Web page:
74 F. 195 (7th Cir. 1896), 238, Mississippi River Logging Co. v. Schneider

Docket Nº:238.
Citation:74 F. 195
Party Name:MISSISSIPPI RIVER LOGGING CO. v. SCHNEIDER.
Case Date:May 04, 1896
Court:United States Courts of Appeals, Court of Appeals for the Seventh Circuit
 
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74 F. 195 (7th Cir. 1896)

MISSISSIPPI RIVER LOGGING CO.

v.

SCHNEIDER.

No. 238.

United States Court of Appeals, Seventh Circuit.

May 4, 1896

The question of the negligence of a master in failing to provide proper instruments for the use of his servants and safeguards against danger cannot be submitted to a jury upon opinions of experts as to what ought to have been provided, without showing that some such safeguards are usually and customarily employed by those engaged in similar business; for jurors are not at liberty to charge a duty upon a master, according to their own notions of what is proper, nor upon the opinion of experts, but should determine the questions of dereliction of duty by the customary observance of those in like business.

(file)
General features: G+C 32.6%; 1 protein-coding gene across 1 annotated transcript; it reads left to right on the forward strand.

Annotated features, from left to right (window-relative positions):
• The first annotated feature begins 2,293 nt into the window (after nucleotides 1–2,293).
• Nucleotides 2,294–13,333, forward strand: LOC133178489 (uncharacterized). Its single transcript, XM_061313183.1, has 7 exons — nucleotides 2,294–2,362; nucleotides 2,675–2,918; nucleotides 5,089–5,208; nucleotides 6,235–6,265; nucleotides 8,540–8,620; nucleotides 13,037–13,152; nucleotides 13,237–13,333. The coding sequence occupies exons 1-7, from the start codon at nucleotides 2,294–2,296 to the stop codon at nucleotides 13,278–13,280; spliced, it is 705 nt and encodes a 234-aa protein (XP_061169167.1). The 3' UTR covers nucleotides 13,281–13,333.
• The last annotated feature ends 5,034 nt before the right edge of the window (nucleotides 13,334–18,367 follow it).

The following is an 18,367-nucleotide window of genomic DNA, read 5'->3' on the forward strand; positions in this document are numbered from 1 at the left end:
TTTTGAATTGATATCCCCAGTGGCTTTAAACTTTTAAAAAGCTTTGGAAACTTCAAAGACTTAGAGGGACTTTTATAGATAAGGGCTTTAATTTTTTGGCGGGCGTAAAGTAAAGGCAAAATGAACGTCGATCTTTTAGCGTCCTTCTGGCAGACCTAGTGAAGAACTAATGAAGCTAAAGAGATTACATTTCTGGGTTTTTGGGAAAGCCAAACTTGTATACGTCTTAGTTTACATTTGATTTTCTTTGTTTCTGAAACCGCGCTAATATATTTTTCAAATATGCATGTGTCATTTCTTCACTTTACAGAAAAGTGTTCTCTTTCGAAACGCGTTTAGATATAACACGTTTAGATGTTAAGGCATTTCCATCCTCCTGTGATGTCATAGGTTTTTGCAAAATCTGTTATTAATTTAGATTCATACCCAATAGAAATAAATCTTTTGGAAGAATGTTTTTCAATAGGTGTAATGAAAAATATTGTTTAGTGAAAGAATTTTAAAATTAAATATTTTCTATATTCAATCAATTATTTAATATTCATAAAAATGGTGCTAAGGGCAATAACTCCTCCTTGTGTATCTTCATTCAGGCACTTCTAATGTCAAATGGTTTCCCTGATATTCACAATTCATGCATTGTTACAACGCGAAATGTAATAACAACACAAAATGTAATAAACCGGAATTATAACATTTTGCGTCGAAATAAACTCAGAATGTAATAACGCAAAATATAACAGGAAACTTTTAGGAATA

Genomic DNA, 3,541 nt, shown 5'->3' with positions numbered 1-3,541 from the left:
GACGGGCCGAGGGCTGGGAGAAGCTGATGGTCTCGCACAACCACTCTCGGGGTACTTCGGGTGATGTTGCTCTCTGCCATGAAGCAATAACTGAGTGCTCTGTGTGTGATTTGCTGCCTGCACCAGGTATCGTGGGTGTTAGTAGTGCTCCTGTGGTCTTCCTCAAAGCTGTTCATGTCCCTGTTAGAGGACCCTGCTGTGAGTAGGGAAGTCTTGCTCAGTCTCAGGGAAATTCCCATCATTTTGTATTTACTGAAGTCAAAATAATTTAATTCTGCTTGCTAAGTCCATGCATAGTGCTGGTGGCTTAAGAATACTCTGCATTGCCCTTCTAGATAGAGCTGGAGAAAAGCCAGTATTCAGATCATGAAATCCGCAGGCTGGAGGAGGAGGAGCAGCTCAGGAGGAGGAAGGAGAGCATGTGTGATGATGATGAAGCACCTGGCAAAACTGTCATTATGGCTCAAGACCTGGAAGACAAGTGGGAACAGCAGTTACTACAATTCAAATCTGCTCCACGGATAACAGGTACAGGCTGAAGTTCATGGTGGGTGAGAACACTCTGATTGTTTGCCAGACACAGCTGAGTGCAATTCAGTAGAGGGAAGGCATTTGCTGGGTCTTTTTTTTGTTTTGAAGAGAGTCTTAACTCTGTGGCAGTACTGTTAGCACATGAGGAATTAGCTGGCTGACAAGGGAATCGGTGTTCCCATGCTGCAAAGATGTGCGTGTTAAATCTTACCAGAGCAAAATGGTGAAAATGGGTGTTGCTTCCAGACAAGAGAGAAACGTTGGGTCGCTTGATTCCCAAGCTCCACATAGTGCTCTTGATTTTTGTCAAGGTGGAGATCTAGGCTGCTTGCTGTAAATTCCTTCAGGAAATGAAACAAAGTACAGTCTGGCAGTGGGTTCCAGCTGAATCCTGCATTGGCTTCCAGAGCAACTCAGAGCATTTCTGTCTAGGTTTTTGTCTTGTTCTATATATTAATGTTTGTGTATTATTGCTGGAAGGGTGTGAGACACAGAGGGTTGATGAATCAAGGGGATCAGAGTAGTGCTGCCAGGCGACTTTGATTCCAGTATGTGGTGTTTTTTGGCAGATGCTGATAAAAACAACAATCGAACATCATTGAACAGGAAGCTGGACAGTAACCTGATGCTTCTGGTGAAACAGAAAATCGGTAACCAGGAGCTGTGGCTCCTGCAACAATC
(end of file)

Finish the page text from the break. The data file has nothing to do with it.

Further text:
This suit was to recover damages sustained by Lawrence Schneider, the defendant in error, on the 27th day of September, 1892, while in the service